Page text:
Strategies To Engage Students In Lessons
As a teacher, you work hard to get to know your students, build a classroom community, and learn the standards.
You also have to figure out how to present your lessons. How we organize our material can determine whether our students are engaged in the lesson or are completely zoned out.
I don’t think any of us need to become entertainers to engage our students – but I do believe that learning how to make your lessons more student-centered can make a world of difference.
Here are some of my favorite strategies to get students engaged in learning.
Strategies to Engage Students in Lessons
How many times have you heard a student angrily ask “why do I need to know this”?
If your students are like mine were, a lot.
Get your students involved by helping them understand why they need to know what you are teaching them. Relate it back to their lives, and, if possible, show them how to use the content now.
If students can see they will use what they learn, it makes them far more interested and engaged.
If you’ve ever sat through a meeting or professional development session, you know for sure teachers don’t enjoy being lectured to. Students don’t like it either.
Just like in meetings, a short lecture can be an excellent way to present information – but being the “sage on the stage” for a long time causes listeners to mentally disengage. Instead, limit teacher-directed instruction and provide more student-led learning time.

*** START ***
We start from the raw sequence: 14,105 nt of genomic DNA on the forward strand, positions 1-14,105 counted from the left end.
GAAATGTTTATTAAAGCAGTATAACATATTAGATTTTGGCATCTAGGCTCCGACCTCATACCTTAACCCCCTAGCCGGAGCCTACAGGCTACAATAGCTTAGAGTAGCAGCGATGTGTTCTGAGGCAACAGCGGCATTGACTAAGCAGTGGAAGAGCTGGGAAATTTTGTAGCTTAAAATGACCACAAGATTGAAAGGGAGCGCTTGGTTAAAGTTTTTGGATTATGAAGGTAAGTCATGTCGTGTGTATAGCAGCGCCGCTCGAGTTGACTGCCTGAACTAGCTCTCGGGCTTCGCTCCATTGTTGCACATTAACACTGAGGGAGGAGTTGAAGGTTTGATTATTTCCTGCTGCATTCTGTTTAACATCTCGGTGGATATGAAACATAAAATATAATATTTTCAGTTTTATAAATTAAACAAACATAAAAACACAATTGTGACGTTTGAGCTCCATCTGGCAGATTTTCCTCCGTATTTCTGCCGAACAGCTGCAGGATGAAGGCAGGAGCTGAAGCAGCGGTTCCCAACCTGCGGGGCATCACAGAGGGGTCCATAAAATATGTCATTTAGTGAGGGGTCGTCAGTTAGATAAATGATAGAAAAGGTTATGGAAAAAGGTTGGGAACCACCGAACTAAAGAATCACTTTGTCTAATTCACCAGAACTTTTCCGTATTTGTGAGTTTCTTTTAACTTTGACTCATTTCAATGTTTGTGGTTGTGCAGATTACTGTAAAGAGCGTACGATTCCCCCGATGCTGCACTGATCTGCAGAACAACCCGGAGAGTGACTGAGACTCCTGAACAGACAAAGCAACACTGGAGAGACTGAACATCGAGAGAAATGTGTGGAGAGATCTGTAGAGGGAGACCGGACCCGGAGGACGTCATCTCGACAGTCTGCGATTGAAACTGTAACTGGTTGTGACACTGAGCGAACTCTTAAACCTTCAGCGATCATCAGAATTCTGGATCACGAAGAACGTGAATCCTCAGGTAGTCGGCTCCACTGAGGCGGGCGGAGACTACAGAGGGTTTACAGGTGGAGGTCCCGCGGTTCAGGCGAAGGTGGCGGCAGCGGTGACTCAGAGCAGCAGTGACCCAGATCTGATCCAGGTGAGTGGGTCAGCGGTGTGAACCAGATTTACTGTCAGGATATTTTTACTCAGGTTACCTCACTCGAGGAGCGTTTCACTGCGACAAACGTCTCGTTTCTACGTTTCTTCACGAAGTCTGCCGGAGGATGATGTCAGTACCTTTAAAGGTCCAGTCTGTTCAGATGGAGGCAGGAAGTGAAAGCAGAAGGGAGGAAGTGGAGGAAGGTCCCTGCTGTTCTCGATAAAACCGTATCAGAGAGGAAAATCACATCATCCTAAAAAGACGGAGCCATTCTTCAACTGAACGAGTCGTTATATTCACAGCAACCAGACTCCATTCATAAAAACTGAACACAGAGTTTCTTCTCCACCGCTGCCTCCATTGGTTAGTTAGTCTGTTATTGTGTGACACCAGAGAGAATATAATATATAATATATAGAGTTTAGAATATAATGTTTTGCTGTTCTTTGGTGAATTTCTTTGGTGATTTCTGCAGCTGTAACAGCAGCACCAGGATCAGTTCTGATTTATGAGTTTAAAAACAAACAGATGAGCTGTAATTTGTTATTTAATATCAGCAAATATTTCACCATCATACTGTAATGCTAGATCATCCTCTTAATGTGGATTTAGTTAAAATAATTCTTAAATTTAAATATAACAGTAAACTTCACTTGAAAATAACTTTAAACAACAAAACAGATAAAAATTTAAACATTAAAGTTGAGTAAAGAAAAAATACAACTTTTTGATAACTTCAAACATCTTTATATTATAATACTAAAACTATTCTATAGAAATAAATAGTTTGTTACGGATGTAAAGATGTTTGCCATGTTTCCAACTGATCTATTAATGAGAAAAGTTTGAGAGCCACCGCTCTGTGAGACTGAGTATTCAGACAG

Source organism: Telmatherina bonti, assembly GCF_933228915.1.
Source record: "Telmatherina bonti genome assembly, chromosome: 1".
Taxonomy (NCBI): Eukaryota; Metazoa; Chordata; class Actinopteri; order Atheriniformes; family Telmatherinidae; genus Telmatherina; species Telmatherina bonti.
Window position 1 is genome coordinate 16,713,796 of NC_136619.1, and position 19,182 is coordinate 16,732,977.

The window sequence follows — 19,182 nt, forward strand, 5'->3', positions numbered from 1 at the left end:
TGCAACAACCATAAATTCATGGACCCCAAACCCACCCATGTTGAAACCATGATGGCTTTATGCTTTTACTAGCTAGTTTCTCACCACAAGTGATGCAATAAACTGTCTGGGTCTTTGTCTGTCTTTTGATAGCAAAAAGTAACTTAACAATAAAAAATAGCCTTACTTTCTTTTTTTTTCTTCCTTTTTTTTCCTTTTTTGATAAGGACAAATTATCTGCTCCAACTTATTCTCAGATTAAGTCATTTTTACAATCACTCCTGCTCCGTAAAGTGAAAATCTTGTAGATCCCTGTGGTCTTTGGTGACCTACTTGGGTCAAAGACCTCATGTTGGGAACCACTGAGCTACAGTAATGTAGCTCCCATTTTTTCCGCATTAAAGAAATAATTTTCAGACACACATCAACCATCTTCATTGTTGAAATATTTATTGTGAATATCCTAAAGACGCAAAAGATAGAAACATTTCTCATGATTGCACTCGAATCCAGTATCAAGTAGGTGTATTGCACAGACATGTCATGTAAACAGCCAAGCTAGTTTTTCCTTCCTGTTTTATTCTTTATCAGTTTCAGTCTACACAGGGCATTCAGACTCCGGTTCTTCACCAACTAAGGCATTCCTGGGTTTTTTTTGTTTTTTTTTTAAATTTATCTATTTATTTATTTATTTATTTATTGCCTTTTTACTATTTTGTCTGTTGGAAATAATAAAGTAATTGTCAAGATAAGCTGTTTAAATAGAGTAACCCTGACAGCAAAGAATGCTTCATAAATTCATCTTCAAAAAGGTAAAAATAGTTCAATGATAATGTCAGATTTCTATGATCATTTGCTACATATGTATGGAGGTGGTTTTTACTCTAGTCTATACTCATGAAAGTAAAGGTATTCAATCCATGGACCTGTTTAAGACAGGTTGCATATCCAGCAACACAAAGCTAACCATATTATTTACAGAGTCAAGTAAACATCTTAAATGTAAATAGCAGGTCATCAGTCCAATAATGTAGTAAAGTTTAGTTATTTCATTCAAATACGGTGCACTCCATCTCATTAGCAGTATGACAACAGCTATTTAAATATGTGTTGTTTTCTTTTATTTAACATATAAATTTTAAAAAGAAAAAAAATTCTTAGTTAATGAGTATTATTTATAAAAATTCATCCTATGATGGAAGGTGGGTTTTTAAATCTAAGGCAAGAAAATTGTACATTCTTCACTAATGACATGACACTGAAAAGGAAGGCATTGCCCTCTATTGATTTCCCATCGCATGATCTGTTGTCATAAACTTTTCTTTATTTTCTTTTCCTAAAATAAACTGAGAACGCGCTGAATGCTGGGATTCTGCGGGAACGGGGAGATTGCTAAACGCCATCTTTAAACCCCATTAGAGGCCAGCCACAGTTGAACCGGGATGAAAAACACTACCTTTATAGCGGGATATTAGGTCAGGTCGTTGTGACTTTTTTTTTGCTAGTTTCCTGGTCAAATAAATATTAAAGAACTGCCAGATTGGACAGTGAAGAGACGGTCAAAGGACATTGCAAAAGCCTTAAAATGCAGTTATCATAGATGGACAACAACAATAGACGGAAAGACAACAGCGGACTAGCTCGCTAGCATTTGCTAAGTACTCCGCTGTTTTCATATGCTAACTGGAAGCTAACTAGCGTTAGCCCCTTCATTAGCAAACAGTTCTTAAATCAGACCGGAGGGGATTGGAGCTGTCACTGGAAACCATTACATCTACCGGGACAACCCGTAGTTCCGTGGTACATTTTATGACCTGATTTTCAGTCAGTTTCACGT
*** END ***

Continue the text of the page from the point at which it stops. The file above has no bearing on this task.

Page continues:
My favorite way to get students involved in learning is by using the jigsaw method, where students become experts on part of the information and present what they’ve learned to the class. Methods like this keep engagement levels up, make students feel like they matter, and help students retain what they learn.
If you aren’t sure how the jigsaw method works, Reading Rockets has a great explanation here.
You may feel like it’s counterproductive to give up control of your classroom, but sometimes letting students choose how a lesson is presented keeps students engaged longer.
You can provide choice in several easy ways, including topic and method of demonstrating what they learn.
For example, perhaps you offer multiple ways for students to “read” a lesson. You could record yourself teaching the information and post it for students. Students could also read the lesson. Some students might want to read alone, while others could read together.
Another example would be providing choice in how students show their mastery of the information or skill. While some students might prefer doing a traditional report, others may want to record a podcast or create a website.
Teachers have really had to learn how to use technology over the last few years.
I know that every district is different and we don’t all have access to the same type of technology.
Even so, I do think using the technology you do have can engage students. Like any other tool, technology can be overused. But if used strategically, it can both increase student learning and engagement.
You need to balance using technology in ways that students already know with finding novel ways to integrate it in lessons. Students can use technology to present their learning in different ways, as well as to learn the material through videos, online texts, games, or webquests.